PR doesn't begin and end with a launch.
As a matter of fact, it is in between launches that media and analyst relations become much more critical. As I have said many times, PR is not a finite thing. It is an ongoing relationship building exercise where you build momentum so that when you have launches the media and analysts are more willing to speak with you. Think of you other PR activities as stepping stones or a map and launches are stops on the road. The quality of the trip is tied to the quality of the journey and the road you have paved. So when you don't have a launch, you can pave the way to a successful launch by doing a few other things.
- Revamp your media list - Expand your list to editors that write how-to's, feature stories, conference coverage and wrap ups. Also include your key verticals and find the people that go beyond writing product news to people that write evergreen stories. Reach out to them and offer introductions to your company.
- Write bylines - Many places take contributed articles. But there are three keys. 1. Are you talking about something their readers care about? 2. Are you saying something unique? 3. Is your topic timely? This is a great time to write about leadership, culture, business tactics, your opinions about the industry and answers to some of the tough questions around topics like open source, Apple and the FBI, women in tech and diversity. Your company has opinions. What are they? Give your company a personality.
- Customer case studies - Speaking with customers is the holy grail. Real world examples of people using your technology is what readers want to hear. They want to hear from real users not companies peddling products. Write the case studies, but before you post them, pitch them and see if the media (in your expanded list) are interested in speaking with your customers.
- Survey results - You have 1000 customers? 1M users? Ask them some questions. Tell a story about what is driving the adoption of your products by asking customers questions about their environment, experience, what their top priorities are, what keeps them up at night. Empirical evidence of a trend is something that is very hard to come by and with a well put together infographic and access to the original survey data you have something media-worthy - provided there is an ah ha moment in the the results.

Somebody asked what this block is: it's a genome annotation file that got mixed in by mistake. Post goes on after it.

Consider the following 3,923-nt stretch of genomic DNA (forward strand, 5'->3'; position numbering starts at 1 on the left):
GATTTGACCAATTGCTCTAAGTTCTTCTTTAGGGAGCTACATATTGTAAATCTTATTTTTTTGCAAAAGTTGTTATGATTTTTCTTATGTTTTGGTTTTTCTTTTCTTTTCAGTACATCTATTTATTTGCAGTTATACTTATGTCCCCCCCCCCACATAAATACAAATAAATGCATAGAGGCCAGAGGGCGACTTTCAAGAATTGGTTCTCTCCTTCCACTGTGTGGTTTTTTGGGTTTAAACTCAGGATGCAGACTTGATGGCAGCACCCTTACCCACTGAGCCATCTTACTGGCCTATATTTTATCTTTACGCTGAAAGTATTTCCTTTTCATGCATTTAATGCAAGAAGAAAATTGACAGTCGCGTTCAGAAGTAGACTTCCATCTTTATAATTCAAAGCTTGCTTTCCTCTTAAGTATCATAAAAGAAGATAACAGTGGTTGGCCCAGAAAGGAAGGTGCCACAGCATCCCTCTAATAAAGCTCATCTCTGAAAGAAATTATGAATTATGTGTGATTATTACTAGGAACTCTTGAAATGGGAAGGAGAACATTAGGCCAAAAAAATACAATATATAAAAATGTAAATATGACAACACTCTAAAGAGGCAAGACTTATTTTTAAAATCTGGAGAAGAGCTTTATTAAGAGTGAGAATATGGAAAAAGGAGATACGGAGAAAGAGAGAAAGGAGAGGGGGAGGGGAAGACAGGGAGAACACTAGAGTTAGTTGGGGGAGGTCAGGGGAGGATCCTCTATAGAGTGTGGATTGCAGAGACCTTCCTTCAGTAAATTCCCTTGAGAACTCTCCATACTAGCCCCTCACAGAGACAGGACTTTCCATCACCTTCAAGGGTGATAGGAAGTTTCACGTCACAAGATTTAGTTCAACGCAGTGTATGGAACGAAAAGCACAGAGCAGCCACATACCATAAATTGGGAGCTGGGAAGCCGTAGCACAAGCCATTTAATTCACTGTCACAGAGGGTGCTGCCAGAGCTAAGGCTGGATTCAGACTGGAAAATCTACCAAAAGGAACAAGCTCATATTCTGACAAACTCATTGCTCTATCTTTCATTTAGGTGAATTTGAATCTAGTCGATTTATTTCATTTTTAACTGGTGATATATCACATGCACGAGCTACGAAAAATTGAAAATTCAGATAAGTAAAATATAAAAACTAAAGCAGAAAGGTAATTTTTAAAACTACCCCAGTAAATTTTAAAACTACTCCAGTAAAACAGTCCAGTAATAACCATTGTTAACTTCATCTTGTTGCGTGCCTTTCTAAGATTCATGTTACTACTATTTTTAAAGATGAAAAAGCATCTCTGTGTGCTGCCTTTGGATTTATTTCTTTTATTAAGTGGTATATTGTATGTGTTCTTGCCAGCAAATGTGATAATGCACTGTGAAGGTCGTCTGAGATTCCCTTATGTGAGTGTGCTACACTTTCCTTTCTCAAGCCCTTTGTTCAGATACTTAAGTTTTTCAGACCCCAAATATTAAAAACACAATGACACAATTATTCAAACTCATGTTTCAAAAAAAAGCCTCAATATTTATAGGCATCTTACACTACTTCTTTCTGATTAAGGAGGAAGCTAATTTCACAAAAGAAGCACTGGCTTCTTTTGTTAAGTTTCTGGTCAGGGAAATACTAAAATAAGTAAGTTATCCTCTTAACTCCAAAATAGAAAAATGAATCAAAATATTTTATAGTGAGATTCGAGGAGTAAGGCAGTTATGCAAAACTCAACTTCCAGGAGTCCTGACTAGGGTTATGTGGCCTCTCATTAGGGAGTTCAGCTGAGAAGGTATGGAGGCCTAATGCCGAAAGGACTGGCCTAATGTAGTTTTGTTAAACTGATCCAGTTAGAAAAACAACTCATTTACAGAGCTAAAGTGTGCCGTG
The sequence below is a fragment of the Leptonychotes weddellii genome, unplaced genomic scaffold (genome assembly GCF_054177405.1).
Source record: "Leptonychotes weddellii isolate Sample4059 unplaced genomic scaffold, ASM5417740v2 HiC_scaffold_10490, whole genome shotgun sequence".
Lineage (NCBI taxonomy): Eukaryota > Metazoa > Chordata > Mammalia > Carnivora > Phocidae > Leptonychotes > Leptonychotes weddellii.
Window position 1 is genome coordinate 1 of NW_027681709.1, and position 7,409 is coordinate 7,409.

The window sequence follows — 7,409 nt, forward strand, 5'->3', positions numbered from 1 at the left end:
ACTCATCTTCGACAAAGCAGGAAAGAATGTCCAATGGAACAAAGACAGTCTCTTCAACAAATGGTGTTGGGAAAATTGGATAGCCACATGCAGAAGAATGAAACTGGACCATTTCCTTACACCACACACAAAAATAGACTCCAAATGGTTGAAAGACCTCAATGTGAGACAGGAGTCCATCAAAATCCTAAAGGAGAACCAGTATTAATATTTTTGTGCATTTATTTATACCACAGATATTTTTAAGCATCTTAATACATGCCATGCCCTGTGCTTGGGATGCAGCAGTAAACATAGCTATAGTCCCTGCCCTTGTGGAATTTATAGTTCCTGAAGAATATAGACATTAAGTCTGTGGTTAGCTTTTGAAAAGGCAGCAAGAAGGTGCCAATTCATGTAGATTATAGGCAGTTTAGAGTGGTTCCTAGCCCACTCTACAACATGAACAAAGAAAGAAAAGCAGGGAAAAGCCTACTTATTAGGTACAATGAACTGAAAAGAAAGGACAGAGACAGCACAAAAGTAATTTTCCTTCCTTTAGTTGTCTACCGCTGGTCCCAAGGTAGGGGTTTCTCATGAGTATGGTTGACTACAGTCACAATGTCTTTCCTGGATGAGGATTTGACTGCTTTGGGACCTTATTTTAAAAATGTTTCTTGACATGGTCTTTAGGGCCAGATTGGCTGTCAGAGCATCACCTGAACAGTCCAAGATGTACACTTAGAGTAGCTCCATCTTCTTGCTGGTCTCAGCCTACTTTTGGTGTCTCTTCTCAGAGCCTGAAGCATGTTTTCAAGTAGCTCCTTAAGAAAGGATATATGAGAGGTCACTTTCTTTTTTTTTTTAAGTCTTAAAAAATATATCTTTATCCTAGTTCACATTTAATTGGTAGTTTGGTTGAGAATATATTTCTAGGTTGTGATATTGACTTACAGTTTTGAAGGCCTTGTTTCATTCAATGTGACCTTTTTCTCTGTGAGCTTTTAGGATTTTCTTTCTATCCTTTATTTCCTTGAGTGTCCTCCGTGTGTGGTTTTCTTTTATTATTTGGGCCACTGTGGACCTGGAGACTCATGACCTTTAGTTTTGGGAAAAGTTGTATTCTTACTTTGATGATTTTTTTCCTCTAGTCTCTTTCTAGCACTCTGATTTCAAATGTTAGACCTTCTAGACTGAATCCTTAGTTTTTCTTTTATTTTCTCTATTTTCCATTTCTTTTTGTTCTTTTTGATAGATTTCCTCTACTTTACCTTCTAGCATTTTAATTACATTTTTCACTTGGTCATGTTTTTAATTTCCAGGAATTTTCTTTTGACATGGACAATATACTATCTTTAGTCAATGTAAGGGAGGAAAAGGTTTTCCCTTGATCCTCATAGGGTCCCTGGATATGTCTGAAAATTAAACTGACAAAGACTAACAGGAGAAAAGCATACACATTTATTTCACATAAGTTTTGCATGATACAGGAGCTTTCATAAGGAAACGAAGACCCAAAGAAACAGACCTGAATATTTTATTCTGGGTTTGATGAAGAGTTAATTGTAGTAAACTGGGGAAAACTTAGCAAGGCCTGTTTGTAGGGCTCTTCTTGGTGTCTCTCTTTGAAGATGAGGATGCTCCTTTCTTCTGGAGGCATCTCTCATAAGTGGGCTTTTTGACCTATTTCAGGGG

- Meet with media at conferences - Conferences are great for both media and companies. This is captive audience time and a great chance for media to meet face to face with companies. Of course breaking company news is why they are there (as well as to spot trends and cover the event itself). They are in town! You are an attendee! Not exhibiting? Don't let that stop you. Book a quick coffee, lunch or dinner, share a beer at the evening happy hour event and give editors an update, sneak peek of your upcoming announcements or have an academic conversation on the conference and changes in the space.
- Bring in the influencers - Bring in the folks that know your space inside and out. They might not be journalists but they are bloggers, practitioners, even partners with a large voice in the community. Create a chance for them to meet with your teams, get a hands on lab and to ask you all the questions they have. Allow them to comment on your roadmap (under NDA of course) and get a real two-way conversation going.
- Promote your blogs - Got a great blog post? Before you slap it on your website to die, send it out to a few interested journalists. Give them the chance to ask you more questions, speak with customers and hear the meaty story behind your 300 words. Not every journalist cares about this stuff. So choose wisely and don't blow up their inbox (which is why I said to expand your media list first)
These are just an example of the things you can do. I didn't even get into the creative events or meeting with analysts. But my goal is to show you that there is more to PR than a product launch. And usually it is the stuff you do between the launch that makes them pick up the phone when you call for that launch.